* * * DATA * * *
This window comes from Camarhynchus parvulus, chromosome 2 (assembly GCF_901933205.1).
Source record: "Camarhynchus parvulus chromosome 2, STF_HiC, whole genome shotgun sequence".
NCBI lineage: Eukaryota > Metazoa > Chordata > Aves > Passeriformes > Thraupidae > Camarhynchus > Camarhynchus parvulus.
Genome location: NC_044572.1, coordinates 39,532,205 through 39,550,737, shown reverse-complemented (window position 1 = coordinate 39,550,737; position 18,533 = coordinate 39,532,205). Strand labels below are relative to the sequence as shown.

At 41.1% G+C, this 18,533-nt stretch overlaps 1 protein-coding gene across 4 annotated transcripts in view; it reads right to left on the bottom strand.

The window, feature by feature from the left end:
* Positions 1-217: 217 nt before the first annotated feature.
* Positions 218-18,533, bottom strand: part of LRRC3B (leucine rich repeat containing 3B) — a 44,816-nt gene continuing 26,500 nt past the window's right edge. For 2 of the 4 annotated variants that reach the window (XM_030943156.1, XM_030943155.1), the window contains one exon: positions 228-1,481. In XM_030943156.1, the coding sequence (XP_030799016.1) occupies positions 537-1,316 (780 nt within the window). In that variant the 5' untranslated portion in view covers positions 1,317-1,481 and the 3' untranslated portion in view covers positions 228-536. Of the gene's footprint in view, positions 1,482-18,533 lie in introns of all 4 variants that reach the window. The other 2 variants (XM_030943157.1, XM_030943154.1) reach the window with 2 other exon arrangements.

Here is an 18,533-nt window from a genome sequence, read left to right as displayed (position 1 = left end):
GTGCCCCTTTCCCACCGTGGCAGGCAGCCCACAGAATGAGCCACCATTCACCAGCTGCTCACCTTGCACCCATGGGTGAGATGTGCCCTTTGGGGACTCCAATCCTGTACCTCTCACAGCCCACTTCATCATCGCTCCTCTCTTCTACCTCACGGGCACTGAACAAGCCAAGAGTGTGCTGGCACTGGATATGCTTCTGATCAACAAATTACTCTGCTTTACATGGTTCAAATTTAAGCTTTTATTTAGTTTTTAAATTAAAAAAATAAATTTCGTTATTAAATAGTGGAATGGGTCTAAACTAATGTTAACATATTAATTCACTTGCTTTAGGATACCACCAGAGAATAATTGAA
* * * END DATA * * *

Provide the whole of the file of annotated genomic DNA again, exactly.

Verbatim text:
This window comes from Camarhynchus parvulus, chromosome 2 (assembly GCF_901933205.1).
Source record: "Camarhynchus parvulus chromosome 2, STF_HiC, whole genome shotgun sequence".
NCBI lineage: Eukaryota > Metazoa > Chordata > Aves > Passeriformes > Thraupidae > Camarhynchus > Camarhynchus parvulus.
Genome location: NC_044572.1, coordinates 39,532,205 through 39,550,737, shown reverse-complemented (window position 1 = coordinate 39,550,737; position 18,533 = coordinate 39,532,205). Strand labels below are relative to the sequence as shown.

At 41.1% G+C, this 18,533-nt stretch overlaps 1 protein-coding gene across 4 annotated transcripts in view; it reads right to left on the bottom strand.

The window, feature by feature from the left end:
* Positions 1-217: 217 nt before the first annotated feature.
* Positions 218-18,533, bottom strand: part of LRRC3B (leucine rich repeat containing 3B) — a 44,816-nt gene continuing 26,500 nt past the window's right edge. For 2 of the 4 annotated variants that reach the window (XM_030943156.1, XM_030943155.1), the window contains one exon: positions 228-1,481. In XM_030943156.1, the coding sequence (XP_030799016.1) occupies positions 537-1,316 (780 nt within the window). In that variant the 5' untranslated portion in view covers positions 1,317-1,481 and the 3' untranslated portion in view covers positions 228-536. Of the gene's footprint in view, positions 1,482-18,533 lie in introns of all 4 variants that reach the window. The other 2 variants (XM_030943157.1, XM_030943154.1) reach the window with 2 other exon arrangements.

Here is an 18,533-nt window from a genome sequence, read left to right as displayed (position 1 = left end):
GTGCCCCTTTCCCACCGTGGCAGGCAGCCCACAGAATGAGCCACCATTCACCAGCTGCTCACCTTGCACCCATGGGTGAGATGTGCCCTTTGGGGACTCCAATCCTGTACCTCTCACAGCCCACTTCATCATCGCTCCTCTCTTCTACCTCACGGGCACTGAACAAGCCAAGAGTGTGCTGGCACTGGATATGCTTCTGATCAACAAATTACTCTGCTTTACATGGTTCAAATTTAAGCTTTTATTTAGTTTTTAAATTAAAAAAATAAATTTCGTTATTAAATAGTGGAATGGGTCTAAACTAATGTTAACATATTAATTCACTTGCTTTAGGATACCACCAGAGAATAATTGAA